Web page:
Metabolism and feeding in the Antarctic brachiopod Liothyrella uva: A low energy lifestyle species with restricted metabolic scope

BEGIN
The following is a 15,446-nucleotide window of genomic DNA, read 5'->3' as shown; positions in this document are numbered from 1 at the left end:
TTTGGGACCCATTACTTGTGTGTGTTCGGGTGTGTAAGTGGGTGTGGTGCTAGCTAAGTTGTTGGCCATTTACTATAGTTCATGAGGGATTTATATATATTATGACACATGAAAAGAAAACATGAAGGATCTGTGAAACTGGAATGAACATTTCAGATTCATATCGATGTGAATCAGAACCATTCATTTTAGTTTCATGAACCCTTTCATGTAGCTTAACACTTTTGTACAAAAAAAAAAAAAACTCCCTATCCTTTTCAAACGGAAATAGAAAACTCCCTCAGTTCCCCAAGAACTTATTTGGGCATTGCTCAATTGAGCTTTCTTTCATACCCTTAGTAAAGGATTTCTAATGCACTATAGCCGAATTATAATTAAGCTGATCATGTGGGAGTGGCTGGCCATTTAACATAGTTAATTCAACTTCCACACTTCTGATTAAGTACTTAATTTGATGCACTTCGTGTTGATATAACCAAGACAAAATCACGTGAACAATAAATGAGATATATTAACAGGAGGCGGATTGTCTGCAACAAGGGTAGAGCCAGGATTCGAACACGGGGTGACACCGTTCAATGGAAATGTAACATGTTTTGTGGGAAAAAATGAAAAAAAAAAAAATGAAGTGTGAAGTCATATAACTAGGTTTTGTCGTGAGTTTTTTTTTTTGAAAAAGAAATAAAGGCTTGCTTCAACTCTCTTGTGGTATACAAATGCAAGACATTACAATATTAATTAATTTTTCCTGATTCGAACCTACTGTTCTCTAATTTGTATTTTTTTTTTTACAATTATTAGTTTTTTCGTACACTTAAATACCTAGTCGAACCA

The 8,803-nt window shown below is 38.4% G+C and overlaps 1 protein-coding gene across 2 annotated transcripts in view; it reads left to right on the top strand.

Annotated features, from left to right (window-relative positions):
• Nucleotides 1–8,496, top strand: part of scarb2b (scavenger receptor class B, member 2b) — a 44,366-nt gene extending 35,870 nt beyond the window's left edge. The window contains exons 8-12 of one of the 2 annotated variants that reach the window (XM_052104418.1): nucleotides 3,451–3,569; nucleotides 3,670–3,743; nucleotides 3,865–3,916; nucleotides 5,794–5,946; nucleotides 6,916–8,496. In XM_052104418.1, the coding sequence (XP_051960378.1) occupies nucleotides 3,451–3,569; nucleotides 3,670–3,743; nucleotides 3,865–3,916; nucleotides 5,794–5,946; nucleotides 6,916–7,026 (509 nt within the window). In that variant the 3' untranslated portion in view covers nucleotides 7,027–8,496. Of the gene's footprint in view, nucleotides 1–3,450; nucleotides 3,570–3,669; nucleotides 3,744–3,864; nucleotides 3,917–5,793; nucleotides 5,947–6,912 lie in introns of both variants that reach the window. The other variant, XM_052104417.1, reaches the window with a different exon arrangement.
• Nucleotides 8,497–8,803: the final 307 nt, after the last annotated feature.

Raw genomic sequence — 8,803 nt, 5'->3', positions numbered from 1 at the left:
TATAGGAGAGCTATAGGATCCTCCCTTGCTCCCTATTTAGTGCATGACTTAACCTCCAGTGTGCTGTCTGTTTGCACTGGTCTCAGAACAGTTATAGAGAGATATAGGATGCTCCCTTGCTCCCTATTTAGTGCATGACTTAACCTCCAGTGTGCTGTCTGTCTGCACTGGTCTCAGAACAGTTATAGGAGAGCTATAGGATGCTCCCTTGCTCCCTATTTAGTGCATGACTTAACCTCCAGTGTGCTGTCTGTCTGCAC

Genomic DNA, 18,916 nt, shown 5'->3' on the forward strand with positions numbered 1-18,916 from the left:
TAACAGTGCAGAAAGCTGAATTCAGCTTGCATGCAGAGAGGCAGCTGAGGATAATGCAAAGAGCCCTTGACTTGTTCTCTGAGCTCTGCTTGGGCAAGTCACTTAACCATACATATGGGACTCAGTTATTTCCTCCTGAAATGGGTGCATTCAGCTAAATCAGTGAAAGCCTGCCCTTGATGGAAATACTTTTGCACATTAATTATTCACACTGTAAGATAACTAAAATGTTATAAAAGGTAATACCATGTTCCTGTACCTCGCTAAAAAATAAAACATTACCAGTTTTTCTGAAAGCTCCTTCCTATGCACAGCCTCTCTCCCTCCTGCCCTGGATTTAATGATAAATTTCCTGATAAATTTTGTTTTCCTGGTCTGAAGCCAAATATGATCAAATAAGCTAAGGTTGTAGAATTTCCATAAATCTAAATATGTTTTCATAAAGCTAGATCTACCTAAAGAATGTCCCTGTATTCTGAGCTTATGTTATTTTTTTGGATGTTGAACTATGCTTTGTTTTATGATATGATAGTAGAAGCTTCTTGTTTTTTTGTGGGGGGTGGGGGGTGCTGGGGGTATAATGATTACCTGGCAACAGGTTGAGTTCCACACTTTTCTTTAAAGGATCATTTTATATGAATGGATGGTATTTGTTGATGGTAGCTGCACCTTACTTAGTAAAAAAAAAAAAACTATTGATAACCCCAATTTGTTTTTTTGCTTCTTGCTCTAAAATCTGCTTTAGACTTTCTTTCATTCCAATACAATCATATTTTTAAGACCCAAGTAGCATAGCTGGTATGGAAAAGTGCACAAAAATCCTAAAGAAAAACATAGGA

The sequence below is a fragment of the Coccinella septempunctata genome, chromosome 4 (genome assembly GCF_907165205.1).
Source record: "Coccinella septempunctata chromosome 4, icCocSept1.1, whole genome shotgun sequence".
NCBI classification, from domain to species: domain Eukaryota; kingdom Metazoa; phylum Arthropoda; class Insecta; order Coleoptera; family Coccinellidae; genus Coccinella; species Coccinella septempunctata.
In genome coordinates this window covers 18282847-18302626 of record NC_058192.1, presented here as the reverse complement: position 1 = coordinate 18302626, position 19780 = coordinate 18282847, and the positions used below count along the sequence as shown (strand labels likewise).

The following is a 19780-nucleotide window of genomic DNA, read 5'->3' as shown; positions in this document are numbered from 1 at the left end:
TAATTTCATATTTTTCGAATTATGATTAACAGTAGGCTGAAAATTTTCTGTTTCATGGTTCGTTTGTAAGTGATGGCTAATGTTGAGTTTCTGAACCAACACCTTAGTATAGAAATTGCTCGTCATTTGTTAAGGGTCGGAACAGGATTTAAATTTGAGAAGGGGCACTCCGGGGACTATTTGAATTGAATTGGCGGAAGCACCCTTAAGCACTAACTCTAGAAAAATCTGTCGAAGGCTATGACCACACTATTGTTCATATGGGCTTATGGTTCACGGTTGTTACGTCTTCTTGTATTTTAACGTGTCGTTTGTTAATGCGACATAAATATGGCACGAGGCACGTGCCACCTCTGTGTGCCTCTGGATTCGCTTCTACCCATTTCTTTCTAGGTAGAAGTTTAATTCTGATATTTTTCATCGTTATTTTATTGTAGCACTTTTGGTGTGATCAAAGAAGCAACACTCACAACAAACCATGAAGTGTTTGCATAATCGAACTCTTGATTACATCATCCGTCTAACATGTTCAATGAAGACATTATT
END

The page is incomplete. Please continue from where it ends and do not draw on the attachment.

first_imgThe effect of feeding on metabolism (specific dynamic action; SDA) was assessed in the articulate brachiopod Liothyrella uva (Broderip, 1833) at Signy Island, Antarctica. The response was low and on a much longer timescale than previously reported SDA responses. Oxygen consumption rose post-prandially to a peak which was 1.64 $times $ higher than the prefeeding basal metabolic rate. The response peaked on the 5$^{text{th}}$ day and returned to basal levels on the 18$^{text{th}}$ day after feeding. Maximum metabolic scope was therefore restricted, and was 0.41 $mu $molO$_{2}$ h$^{-1}$ (24.5 microwatts) for a 290 mg ash-free dry mass individual. Unusually ammonia excretion was little affected by feeding, except for a short sharp peak on the 4$^{text{th}}$ post-prandial day. Metabolic O:N ratios were very low, ranging from 2.9 to 6.6 and indicated an almost sole use of protein to fuel metabolism throughout. Urea excretion showed no pattern in relation to feeding, and accounted for around 7% of nitrogen excreted. It is suggested that metabolic scope is limited in L. uva for two reasons: because it has evolved to live at low temperatures and because of phylogenetic limitations related to articulate brachiopod lifestyles.last_img

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